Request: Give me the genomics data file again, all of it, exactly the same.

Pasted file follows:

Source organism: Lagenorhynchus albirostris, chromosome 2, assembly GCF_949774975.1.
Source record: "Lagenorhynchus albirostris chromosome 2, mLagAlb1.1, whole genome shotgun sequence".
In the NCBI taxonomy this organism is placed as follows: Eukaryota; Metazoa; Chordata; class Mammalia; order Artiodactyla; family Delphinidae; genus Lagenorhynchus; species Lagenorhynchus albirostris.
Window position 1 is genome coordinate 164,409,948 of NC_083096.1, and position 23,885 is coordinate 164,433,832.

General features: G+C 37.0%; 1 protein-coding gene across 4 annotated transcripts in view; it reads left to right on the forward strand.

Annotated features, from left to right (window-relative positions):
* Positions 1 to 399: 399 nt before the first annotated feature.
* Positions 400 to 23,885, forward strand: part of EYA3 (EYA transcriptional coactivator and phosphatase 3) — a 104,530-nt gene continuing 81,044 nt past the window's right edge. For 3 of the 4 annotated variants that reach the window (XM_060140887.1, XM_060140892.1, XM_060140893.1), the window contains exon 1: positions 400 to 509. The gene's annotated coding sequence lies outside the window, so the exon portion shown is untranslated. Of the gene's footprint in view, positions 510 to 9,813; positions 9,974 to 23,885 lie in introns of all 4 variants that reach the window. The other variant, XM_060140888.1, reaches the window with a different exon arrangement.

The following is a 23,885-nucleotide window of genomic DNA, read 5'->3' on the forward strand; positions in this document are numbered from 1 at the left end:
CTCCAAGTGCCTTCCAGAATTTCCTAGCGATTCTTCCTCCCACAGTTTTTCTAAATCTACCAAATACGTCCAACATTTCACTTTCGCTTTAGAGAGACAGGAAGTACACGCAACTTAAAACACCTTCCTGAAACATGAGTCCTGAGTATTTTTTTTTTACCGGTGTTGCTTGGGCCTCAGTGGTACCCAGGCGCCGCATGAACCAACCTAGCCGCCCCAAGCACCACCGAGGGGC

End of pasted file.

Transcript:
Source organism: Lagenorhynchus albirostris, chromosome 2, assembly GCF_949774975.1.
Source record: "Lagenorhynchus albirostris chromosome 2, mLagAlb1.1, whole genome shotgun sequence".
In the NCBI taxonomy this organism is placed as follows: Eukaryota; Metazoa; Chordata; class Mammalia; order Artiodactyla; family Delphinidae; genus Lagenorhynchus; species Lagenorhynchus albirostris.
Window position 1 is genome coordinate 164,409,948 of NC_083096.1, and position 23,885 is coordinate 164,433,832.

General features: G+C 37.0%; 1 protein-coding gene across 4 annotated transcripts in view; it reads left to right on the forward strand.

Annotated features, from left to right (window-relative positions):
* Positions 1 to 399: 399 nt before the first annotated feature.
* Positions 400 to 23,885, forward strand: part of EYA3 (EYA transcriptional coactivator and phosphatase 3) — a 104,530-nt gene continuing 81,044 nt past the window's right edge. For 3 of the 4 annotated variants that reach the window (XM_060140887.1, XM_060140892.1, XM_060140893.1), the window contains exon 1: positions 400 to 509. The gene's annotated coding sequence lies outside the window, so the exon portion shown is untranslated. Of the gene's footprint in view, positions 510 to 9,813; positions 9,974 to 23,885 lie in introns of all 4 variants that reach the window. The other variant, XM_060140888.1, reaches the window with a different exon arrangement.

The following is a 23,885-nucleotide window of genomic DNA, read 5'->3' on the forward strand; positions in this document are numbered from 1 at the left end:
CTCCAAGTGCCTTCCAGAATTTCCTAGCGATTCTTCCTCCCACAGTTTTTCTAAATCTACCAAATACGTCCAACATTTCACTTTCGCTTTAGAGAGACAGGAAGTACACGCAACTTAAAACACCTTCCTGAAACATGAGTCCTGAGTATTTTTTTTTTACCGGTGTTGCTTGGGCCTCAGTGGTACCCAGGCGCCGCATGAACCAACCTAGCCGCCCCAAGCACCACCGAGGGGC